Does the inclusion of a model offset in Poisson or logistic regression convert predictor variables from counts to rates? Or does it only convert response variables from counts to rates?
I understand that offset variables are used in Poisson or logistic regression to account for differences in sampling intensity/exposure at each observation. The inclusion of an offset variable in Poisson or logistic regression allows you to model rates instead of counts. I understand the conversion from count to rate is done by including the units of observation as a predictor variable with a fixed coefficient/slope of 1.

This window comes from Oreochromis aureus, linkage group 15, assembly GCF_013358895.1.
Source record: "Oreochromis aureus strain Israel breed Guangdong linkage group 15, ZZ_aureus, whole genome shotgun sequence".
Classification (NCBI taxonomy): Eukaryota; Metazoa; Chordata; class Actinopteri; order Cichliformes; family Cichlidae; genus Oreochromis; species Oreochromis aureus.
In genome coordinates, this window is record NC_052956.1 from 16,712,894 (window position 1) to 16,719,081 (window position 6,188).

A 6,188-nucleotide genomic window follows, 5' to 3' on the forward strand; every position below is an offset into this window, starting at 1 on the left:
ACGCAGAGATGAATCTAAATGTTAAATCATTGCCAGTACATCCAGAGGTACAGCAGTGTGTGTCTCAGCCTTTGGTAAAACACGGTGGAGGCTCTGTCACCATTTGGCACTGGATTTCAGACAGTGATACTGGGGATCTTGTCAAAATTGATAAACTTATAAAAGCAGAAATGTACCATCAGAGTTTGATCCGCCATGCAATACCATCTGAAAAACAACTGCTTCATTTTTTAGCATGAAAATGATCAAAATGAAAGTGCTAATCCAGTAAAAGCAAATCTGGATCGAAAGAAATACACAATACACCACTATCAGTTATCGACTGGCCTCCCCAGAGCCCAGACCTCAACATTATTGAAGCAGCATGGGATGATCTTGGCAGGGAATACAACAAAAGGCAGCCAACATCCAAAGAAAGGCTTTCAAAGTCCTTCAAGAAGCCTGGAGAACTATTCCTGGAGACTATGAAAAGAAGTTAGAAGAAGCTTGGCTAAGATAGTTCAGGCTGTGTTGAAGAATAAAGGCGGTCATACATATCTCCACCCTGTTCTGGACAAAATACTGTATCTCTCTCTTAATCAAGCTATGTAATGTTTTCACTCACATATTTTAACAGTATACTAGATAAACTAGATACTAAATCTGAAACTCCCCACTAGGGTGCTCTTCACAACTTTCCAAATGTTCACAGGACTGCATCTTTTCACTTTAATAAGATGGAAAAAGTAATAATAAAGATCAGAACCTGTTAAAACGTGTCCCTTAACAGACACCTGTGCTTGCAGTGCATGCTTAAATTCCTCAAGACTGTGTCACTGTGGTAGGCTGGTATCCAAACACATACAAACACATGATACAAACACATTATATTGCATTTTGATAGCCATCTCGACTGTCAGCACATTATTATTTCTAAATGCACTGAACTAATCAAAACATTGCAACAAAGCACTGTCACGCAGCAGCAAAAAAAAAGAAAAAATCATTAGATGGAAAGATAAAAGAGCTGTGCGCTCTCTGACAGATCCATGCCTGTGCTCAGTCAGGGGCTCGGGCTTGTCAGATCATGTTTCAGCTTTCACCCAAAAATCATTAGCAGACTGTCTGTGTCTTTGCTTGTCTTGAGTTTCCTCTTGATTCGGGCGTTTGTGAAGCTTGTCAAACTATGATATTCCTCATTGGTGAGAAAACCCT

A hypothetical situation:
To model the prevalence of virus_1 in a population of animals, I would build a model like below, where my response variable is the count of animals positive to virus_1 at each observation, and my offset, which converts this count to a rate/prevalence, would be log(total_number_animal_sampled). However, how would I include the prevalence of a second virus as a predictor variable in this model? If I was to include
count_virus_2_positive as a predictor variable would this count also be converted to a rate/prevalence because of the inclusion of the model offset?
Note that the below model also includes predictor variables that are not influenced by sampling intensity/exposure at each observation, for example the abundance of animals at site at each observation.
glmmTMB(count_virus_1_positive ~ offset(log(number_animals_sampled)) + count_virus_2_positive + count_virus_3_positive + site_abundance, data = data, family = binomial)